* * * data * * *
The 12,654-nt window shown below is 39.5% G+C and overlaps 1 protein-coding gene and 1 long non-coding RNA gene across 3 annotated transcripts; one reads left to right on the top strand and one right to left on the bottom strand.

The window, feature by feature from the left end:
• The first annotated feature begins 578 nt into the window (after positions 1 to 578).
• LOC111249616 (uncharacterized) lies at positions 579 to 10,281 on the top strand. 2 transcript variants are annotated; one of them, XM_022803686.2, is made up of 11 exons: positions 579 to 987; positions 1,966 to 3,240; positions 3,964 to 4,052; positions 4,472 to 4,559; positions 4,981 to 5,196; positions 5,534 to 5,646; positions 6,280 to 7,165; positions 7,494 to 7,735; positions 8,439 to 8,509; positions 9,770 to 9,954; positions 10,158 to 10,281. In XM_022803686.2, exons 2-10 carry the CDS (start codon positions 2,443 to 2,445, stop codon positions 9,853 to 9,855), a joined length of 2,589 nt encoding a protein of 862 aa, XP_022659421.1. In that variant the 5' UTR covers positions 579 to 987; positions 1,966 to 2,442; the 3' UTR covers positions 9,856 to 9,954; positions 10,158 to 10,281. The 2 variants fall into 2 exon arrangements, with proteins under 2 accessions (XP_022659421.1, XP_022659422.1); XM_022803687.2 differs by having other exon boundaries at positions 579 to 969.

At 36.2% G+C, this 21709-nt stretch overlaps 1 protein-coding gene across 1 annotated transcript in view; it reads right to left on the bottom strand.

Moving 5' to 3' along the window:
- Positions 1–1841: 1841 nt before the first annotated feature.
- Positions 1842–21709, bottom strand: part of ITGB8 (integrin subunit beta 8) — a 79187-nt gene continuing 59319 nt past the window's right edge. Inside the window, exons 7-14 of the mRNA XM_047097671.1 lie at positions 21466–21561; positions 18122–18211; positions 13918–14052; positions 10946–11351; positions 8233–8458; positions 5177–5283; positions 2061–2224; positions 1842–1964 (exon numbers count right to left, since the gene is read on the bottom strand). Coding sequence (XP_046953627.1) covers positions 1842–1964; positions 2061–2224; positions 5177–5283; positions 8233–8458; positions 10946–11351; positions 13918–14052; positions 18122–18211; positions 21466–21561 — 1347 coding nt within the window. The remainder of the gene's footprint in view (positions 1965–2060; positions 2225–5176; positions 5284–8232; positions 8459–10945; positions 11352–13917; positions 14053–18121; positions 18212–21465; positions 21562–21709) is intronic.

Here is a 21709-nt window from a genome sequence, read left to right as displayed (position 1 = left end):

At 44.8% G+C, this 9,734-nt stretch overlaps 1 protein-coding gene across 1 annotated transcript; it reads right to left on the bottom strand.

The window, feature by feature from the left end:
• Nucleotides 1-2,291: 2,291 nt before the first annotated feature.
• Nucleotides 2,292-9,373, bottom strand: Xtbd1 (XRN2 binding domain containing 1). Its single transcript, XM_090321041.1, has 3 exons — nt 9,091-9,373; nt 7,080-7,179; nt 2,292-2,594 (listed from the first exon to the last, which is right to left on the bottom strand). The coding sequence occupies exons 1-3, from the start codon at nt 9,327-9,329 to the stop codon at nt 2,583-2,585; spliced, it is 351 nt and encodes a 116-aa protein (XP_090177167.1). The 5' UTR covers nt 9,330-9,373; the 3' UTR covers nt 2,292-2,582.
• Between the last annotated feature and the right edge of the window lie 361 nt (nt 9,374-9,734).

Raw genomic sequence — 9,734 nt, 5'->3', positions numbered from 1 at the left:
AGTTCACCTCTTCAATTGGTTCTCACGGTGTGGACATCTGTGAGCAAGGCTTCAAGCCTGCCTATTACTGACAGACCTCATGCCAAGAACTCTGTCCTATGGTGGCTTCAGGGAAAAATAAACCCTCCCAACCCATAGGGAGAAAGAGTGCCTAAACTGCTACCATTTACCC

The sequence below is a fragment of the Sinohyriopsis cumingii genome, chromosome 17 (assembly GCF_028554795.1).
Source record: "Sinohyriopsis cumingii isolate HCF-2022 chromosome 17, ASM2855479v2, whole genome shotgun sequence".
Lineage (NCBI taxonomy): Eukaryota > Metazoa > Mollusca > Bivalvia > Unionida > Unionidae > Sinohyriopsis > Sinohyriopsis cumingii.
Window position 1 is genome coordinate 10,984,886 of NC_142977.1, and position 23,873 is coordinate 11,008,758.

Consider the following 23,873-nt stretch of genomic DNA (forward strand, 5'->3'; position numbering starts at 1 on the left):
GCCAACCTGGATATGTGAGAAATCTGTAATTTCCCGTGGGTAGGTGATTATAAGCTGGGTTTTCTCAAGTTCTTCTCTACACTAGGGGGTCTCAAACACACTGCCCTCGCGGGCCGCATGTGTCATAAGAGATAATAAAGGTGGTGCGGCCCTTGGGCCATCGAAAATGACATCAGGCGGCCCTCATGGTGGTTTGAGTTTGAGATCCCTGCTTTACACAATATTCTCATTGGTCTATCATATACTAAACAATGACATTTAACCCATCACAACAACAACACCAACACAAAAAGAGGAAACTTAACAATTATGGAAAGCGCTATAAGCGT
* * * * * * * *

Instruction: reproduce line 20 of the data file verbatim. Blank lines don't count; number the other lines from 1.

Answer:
Window position 1 is genome coordinate 10,984,886 of NC_142977.1, and position 23,873 is coordinate 11,008,758.